Trap music is undergoing an evolution that defies Darwinian theory. It has disregarded its previous, innate adaptations in favor of a freakish transmutation. Natural selection should be churning out more artists like Fat Trel – guys in the direct lineage of the straight forward, no nonsense brand of drug peddling Rap monetized by T.I. and Jeezy, but instead the subgenre has opted to back its oddballs, characters with fine-tuned idiosyncrasies. Both Young Thug and Bloody Jay are members of this new trap subspecies, one that demands individuality above all else, and they unite to form Black Portland: a duo focused on upping the quirk quotient. Their debut mixtape, a brief, 11-track offering, provides a glimpse into their superbly bizarre perspectives, but no matter how intently you listen you will leave completely and utterly confused.

Listening to Young Thug or Bloody Jay individually is disorienting. Thug’s presence and animated delivery are the antithesis of his hyper-generic pseudonym, he’ll often sing in a wobbly pitch that completely disregards octaves and time signatures, and Bloody Jay raps like he’s trying to convey a message to someone in another room (with little success), tapering off lines by flattening out a single syllable in a word. Imagine, then, what it is like when they’re trading bars in a hook or ad-libbing each other’s verses. It’s tantamount to being trapped in an elevator with members of a traveling circus. When you compact their extremely distinct brands of elucidation into a confined space there isn’t much operating room. They don’t cooperate well. It can become somewhat claustrophobic. Collaboration is a tough task for an eccentric mind.

Black Portland is what you get when you take two such eccentric minds and ask them to come together and attempt something moderately coherent and relatively cohesive in tandem: it is absolutely, positively weird and entirely scatterbrained. There isn’t much sonic continuity. Many songs on the tape have moments that can be described as nothing short of magical, but they are quickly followed or joined by elements that are completely off-putting. Some come in the form of uncredited cameos; others are simply aesthetic missteps. At one point, Young Thug literally mumbles through an entire verse (“Movin’”). Whatever the case may be, Black Portland both triumphs and fails as a derivative of its own crazed genius.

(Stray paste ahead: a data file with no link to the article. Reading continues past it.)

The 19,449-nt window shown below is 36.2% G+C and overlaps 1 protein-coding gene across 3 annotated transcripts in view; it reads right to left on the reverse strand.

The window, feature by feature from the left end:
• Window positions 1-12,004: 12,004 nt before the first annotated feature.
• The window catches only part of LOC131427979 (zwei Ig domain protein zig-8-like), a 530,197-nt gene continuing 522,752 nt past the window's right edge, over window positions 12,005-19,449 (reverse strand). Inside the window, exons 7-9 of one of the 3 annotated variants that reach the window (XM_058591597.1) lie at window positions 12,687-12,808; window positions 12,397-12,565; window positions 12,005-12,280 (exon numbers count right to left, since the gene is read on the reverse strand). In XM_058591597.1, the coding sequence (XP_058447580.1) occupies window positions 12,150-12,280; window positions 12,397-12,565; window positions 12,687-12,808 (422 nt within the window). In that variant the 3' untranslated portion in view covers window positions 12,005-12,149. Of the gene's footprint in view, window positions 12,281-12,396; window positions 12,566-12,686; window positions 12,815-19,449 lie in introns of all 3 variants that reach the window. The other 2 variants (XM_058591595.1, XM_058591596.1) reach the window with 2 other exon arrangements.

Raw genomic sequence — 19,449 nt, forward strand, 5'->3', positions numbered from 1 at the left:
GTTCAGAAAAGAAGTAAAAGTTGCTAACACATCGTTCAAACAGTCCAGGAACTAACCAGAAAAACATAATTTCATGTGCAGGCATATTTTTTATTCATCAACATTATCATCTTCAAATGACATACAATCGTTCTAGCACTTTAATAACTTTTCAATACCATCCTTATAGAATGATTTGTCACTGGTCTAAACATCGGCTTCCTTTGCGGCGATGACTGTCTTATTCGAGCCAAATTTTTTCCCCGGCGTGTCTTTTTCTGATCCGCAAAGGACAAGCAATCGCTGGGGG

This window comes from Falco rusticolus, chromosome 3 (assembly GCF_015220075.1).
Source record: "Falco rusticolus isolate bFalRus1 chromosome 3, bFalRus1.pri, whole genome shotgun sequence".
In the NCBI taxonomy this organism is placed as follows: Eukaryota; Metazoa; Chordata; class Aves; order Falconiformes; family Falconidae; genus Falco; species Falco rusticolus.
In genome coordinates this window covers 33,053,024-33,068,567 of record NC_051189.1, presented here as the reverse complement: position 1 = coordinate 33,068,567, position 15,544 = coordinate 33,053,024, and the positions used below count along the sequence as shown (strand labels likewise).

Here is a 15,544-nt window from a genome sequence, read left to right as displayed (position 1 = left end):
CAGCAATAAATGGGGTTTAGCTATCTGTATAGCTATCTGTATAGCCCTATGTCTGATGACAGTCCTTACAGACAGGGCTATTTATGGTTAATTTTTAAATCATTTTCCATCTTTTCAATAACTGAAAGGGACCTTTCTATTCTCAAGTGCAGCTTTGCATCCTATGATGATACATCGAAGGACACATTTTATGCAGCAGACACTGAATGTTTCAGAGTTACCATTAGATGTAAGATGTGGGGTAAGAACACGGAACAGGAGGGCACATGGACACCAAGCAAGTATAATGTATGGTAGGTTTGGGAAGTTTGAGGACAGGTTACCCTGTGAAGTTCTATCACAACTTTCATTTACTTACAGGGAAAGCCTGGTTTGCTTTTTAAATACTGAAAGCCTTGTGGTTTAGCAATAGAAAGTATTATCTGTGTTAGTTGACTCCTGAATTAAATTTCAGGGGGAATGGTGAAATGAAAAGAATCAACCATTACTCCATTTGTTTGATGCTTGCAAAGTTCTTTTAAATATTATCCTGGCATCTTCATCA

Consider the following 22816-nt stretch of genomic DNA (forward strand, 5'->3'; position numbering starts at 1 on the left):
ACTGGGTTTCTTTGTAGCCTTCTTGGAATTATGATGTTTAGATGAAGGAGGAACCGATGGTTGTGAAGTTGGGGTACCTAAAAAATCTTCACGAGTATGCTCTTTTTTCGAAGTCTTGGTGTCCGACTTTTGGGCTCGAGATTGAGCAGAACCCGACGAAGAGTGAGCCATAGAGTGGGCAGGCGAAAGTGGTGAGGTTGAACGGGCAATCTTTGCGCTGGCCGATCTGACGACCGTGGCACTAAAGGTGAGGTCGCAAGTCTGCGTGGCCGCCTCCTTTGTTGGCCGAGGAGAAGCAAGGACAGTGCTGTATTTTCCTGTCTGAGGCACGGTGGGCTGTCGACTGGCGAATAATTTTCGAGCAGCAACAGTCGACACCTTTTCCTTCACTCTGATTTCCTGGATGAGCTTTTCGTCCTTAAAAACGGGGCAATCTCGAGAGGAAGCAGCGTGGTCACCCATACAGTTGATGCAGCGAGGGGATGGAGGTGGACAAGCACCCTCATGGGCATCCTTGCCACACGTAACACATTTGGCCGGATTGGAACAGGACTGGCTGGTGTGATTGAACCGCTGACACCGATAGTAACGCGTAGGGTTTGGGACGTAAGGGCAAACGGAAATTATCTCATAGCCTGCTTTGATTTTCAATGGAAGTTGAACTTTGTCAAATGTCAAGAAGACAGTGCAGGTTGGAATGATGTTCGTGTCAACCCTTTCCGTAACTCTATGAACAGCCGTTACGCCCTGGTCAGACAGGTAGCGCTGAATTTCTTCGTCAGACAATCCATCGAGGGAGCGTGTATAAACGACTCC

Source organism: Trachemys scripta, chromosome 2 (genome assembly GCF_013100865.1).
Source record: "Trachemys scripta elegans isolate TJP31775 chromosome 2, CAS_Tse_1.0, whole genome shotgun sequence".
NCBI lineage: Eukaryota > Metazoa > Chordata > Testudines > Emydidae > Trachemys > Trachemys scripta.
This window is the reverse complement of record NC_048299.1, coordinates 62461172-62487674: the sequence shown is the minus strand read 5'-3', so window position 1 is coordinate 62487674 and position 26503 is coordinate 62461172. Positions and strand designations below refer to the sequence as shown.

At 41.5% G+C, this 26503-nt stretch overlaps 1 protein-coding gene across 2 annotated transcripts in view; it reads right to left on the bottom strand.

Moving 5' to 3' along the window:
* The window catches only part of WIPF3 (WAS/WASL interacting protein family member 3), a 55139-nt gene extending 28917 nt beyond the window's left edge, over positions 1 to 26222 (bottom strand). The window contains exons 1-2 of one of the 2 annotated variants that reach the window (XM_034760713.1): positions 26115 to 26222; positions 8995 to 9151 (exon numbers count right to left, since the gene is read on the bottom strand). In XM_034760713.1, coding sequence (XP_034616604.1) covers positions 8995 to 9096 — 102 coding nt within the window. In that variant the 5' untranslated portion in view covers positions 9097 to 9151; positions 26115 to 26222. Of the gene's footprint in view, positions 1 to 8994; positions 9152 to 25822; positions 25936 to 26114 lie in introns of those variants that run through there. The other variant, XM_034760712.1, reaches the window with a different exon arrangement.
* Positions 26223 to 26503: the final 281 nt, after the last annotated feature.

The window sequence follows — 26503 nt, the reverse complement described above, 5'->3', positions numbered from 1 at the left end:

Perhaps the greatest example of this is the eerie “No Fucks,” which is both brilliant and incredibly frustrating. Young Thug showcases his panache with the wacky bridge, “We ain’t Klu Klux Klan but that jet hold three Ks,” a parallel only he would draw or even have the audacity to attempt, and his verse magnificently follows suit – “Casting ‘Kong’, for this porn I need a leading lady.” Bloody Jay’s verse, however, is a lesson in futility, barely breaching elementary rhyme standards while falling short of his own lofty standards for fluidity. The song closes with a terrible, uncredited feature and, by the end; you’re so far removed from what made the song great in the first place it’s hard to revisit it. But, it could be argued that it’s less about Bloody Jay being underwhelming and more about Thugger being overwhelming. There is never any doubt who the main attraction is. More often than not, this is an underlying narrative that drives the tape: Young Thug is unquestionably the star of the show.

Thug and Bloody Jay aren’t much of a tag-team partnership; in actuality, they function almost entirely independently of one another. The two traverse through varied trap landscapes in separate vehicles like a savvy motorcyclist with a sidecar operator, though they are connected ideologically, there is only one driving force, and that’s Young Thug. Jay is simply along for the ride. He unwittingly plays the role of sidekick for the duration, and though he often attempts valiantly to make his presence felt he is always swatted aside by the indomitable charisma of his more finessing counterpart. After a while, the dynamic becomes a reasonable nuisance: the mixtape basically feels like 11 Young Thug songs with 10 Bloody Jay features. This shouldn’t be viewed as a slight under any circumstances; it is simply impossible not to gravitate to the YSL stoner, who seems destined to redefine trap a la Future.

Despite its shortcomings, Black Portland serves as a fitting barometer for what may come to be a complete redesign of trap’s infrastructure. With artists like Peewee Longway, Jose Guapo, and Que waiting in the wings, and the magnetic trio, Migos, already set to make a play for trap supremacy, it’s hard to imagine we aren’t seeing a transition with this next generation of trap stars; weird and atypical are the new norms. Young Thug continues to build his base with effortless manifestations of his unexplainable charm, and Bloody Jay does, too, just by being in the vicinity of such star power. Black Portland is a testament to new trap that sets the tone for a new direction while simultaneously trying to work out the kinks, and though you leave confused you aren’t entirely sure you didn’t like it, either. Your Rap purist heart might tell you you didn’t, but your play count will probably suggest you did.